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Is Rap Music The New Black Spirituals?


In 2017 millennials are in the middle of a “carefree “lifestyle, troche being creative and shamelessly expressive in the face of oppression while simultaneously battling harmful ways of living such as drugs, more about violence, or any form of negativity. So where does this paradigm leave our favorite rap artists of today?Black culture is constantly denounced for being self-oppressing, being abusive towards women and keeping young black people in a mental prison. With repetitive lyrics such as, “Percocets, Molly, Percocets,” one can’t help but feel this kind of rap has an agenda for pushing the use of drugs and numbing one from their feelings; living a life clouded by the enjoyment of sex, drugs and money. However, decoding rap lyrics without prejudice requires one to truly understand the black community, and how music is the gateway to releasing the negative cycle many African Americans face especially in urban communities.

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Take away the fire instrumentals provided, it’s easier to view rap as mere poetry where the artist expresses his or herself by acknowledging their past and really diving into what their lifestyle was like prior to riches and fame. There is a notion that today’s rap artists are paid to keep their fans ignorant, but this only denounces the community of African-American’s ability to be honest and vulnerable in front of an audience. Black people are critiqued constantly for either being too boisterous and opinionated, or in Kanye’s words “I’m too black, I’m too vocal, I’m too flagrant”. But when it comes down to personal relationships, black men especially are known for not being able to open up because our society has drummed down into their souls being emotional is not “manly” or being “feminine”.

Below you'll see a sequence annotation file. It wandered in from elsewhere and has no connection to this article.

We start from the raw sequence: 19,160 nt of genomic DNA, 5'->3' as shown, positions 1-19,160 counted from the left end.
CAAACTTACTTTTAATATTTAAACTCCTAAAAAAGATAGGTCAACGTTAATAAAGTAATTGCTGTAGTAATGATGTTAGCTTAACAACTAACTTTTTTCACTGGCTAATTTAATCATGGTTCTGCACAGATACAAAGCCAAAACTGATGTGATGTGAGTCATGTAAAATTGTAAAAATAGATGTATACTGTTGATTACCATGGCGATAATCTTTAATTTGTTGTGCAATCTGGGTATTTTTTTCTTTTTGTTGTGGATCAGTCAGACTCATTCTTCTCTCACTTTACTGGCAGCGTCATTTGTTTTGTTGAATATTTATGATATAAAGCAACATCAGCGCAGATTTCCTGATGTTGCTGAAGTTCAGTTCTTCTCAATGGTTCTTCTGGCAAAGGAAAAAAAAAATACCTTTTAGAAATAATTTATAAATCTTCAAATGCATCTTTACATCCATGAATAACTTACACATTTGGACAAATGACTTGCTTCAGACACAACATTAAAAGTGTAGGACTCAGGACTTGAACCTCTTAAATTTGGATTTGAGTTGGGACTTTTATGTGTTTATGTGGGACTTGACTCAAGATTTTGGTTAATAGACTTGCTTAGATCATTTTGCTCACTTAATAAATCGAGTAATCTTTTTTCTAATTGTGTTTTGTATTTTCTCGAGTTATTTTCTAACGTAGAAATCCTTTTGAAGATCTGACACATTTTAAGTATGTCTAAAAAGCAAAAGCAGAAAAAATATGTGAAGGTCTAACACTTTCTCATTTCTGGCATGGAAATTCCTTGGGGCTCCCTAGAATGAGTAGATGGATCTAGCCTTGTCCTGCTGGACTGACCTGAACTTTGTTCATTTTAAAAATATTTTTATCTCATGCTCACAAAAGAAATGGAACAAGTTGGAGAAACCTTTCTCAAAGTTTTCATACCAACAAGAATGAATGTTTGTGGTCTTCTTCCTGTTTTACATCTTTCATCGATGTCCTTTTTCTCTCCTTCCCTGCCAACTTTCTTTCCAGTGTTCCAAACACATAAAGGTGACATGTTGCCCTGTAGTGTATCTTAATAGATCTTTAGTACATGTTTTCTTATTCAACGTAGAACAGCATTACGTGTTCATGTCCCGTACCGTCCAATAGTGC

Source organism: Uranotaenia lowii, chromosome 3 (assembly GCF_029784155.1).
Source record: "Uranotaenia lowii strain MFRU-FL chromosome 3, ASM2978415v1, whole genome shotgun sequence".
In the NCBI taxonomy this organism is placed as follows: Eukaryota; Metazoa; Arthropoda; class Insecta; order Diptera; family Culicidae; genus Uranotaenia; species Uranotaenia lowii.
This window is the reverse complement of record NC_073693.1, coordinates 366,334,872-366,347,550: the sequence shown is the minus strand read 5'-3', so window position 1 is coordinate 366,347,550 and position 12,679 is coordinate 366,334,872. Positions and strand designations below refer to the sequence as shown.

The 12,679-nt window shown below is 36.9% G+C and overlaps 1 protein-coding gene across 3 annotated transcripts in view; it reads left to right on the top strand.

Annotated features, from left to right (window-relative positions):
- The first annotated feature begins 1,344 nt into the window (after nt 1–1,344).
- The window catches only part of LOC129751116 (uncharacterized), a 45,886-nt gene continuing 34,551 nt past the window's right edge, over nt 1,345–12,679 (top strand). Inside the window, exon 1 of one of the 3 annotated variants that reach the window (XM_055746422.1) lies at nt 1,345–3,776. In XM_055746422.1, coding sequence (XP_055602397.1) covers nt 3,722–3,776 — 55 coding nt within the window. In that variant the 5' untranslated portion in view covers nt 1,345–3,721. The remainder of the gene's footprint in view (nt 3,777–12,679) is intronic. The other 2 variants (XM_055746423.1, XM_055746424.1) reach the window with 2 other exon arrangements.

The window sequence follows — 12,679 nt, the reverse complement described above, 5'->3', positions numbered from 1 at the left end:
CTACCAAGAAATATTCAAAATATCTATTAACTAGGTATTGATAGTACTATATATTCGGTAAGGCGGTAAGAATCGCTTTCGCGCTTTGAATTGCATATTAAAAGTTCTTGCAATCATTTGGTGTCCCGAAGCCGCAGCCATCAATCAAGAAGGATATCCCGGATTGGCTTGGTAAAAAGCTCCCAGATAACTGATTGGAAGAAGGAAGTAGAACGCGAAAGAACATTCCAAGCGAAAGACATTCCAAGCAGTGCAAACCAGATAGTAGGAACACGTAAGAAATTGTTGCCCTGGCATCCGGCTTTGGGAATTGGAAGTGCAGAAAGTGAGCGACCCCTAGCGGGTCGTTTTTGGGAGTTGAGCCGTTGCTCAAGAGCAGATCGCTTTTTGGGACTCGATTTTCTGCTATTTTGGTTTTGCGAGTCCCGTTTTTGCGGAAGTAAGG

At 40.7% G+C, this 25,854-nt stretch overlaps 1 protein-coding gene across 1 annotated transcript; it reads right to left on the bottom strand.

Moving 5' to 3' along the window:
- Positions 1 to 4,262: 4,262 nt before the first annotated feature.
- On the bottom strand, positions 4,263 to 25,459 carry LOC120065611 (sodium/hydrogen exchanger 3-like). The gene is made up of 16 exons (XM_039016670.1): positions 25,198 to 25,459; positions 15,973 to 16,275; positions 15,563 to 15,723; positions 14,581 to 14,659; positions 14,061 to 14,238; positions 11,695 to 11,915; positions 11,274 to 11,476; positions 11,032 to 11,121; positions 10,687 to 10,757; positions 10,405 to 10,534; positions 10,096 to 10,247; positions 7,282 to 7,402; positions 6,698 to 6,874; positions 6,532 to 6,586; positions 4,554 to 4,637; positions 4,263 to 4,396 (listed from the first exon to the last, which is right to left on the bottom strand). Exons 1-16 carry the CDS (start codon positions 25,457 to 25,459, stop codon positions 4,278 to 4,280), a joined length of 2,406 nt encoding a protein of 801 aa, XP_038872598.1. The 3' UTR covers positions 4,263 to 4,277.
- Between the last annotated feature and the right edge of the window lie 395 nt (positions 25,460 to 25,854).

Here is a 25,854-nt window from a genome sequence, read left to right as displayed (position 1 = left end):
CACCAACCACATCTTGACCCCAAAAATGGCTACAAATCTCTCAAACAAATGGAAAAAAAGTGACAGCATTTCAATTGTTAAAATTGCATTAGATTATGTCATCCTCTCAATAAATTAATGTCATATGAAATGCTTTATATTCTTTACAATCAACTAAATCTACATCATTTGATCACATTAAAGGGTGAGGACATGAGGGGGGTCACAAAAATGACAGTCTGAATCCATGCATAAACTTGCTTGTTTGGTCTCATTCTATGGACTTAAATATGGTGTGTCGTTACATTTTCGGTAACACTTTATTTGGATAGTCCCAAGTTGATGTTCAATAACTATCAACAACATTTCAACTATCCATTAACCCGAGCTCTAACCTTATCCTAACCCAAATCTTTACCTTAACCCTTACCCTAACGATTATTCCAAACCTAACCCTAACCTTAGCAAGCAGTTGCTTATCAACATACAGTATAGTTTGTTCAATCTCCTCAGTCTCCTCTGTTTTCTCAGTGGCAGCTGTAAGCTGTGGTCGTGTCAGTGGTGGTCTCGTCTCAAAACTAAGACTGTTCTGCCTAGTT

Our youth as well as our elders before us have had to put up emotional barriers and facades for so long and it seems the only outlet to express their true emotions is through music.  Like old “Negro Spirituals” music was the only way to let our souls cry out. During times of slavery African-Americans did not have a political voice, white southerners viewed a singing slave as joyous and content. However, the seemingly “joyous” music of the Negro slave was that of an unhappy people” (Dubois). So who is to say rappers with a similar message as Future have a negative agenda instead of simply expressing what was masked up?

“O Lord, keep me from sinking down,”

and he rebukes the devil of doubt who can whisper:

“Jesus is dead and God’s gone away.”

Yet the soul-hunger is there, the restlessness of the savage, the wail of the wanderer, and the plaint is put in one little phrase:

My soul wants something that’s new, that’s new

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Depression and many mental illnesses are among many of us, it does not discriminate. Riches and fame must not be blinding to what is going on internally. In our age of growing technology and a surplus of information, it is vital that we utilize any outlet we can to release oppression we feel in our communities as well as individually. To not be a product of our environment we must take action together to fix the damage at hand instead of repressing it; music is one outlet but we need to start having open discussions.

People coming from impoverished and urban communities do not have the funds to seek psychological help, nor are there many role models to shift the paradigm of an entire neighborhood; it must be understood that through any art form our repressed emotions will be released. In order to change our communities we must be equipped to be of emotional refuge instead of being fast to critique.

Written by Leahnora Brown


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